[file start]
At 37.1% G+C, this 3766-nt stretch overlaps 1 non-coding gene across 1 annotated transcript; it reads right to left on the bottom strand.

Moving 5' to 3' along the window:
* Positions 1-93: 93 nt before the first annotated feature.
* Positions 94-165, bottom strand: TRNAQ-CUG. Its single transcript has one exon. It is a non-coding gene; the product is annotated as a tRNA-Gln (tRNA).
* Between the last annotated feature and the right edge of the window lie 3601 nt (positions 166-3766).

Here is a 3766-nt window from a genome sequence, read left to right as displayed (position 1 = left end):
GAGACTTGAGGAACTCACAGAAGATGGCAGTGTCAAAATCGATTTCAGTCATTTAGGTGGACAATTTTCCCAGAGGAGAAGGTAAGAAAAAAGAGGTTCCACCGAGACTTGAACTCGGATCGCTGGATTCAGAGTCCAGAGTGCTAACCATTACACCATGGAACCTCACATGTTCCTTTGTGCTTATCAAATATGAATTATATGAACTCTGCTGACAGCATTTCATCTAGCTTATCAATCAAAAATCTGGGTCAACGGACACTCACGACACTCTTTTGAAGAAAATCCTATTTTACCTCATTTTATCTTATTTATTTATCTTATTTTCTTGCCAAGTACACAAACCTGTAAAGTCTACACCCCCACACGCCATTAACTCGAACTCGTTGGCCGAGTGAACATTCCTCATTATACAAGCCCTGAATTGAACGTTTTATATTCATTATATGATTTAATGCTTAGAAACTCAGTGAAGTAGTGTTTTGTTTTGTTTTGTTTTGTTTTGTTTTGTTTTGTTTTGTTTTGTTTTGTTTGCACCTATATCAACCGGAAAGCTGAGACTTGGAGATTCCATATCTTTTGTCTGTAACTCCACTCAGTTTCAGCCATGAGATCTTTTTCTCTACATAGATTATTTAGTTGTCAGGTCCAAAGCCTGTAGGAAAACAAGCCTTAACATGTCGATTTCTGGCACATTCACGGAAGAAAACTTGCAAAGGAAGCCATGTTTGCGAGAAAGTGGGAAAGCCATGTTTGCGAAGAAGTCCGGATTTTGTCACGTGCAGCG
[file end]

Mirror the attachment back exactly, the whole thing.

At 37.1% G+C, this 3766-nt stretch overlaps 1 non-coding gene across 1 annotated transcript; it reads right to left on the bottom strand.

Moving 5' to 3' along the window:
* Positions 1-93: 93 nt before the first annotated feature.
* Positions 94-165, bottom strand: TRNAQ-CUG. Its single transcript has one exon. It is a non-coding gene; the product is annotated as a tRNA-Gln (tRNA).
* Between the last annotated feature and the right edge of the window lie 3601 nt (positions 166-3766).

Here is a 3766-nt window from a genome sequence, read left to right as displayed (position 1 = left end):
GAGACTTGAGGAACTCACAGAAGATGGCAGTGTCAAAATCGATTTCAGTCATTTAGGTGGACAATTTTCCCAGAGGAGAAGGTAAGAAAAAAGAGGTTCCACCGAGACTTGAACTCGGATCGCTGGATTCAGAGTCCAGAGTGCTAACCATTACACCATGGAACCTCACATGTTCCTTTGTGCTTATCAAATATGAATTATATGAACTCTGCTGACAGCATTTCATCTAGCTTATCAATCAAAAATCTGGGTCAACGGACACTCACGACACTCTTTTGAAGAAAATCCTATTTTACCTCATTTTATCTTATTTATTTATCTTATTTTCTTGCCAAGTACACAAACCTGTAAAGTCTACACCCCCACACGCCATTAACTCGAACTCGTTGGCCGAGTGAACATTCCTCATTATACAAGCCCTGAATTGAACGTTTTATATTCATTATATGATTTAATGCTTAGAAACTCAGTGAAGTAGTGTTTTGTTTTGTTTTGTTTTGTTTTGTTTTGTTTTGTTTTGTTTTGTTTTGTTTGCACCTATATCAACCGGAAAGCTGAGACTTGGAGATTCCATATCTTTTGTCTGTAACTCCACTCAGTTTCAGCCATGAGATCTTTTTCTCTACATAGATTATTTAGTTGTCAGGTCCAAAGCCTGTAGGAAAACAAGCCTTAACATGTCGATTTCTGGCACATTCACGGAAGAAAACTTGCAAAGGAAGCCATGTTTGCGAGAAAGTGGGAAAGCCATGTTTGCGAAGAAGTCCGGATTTTGTCACGTGCAGCG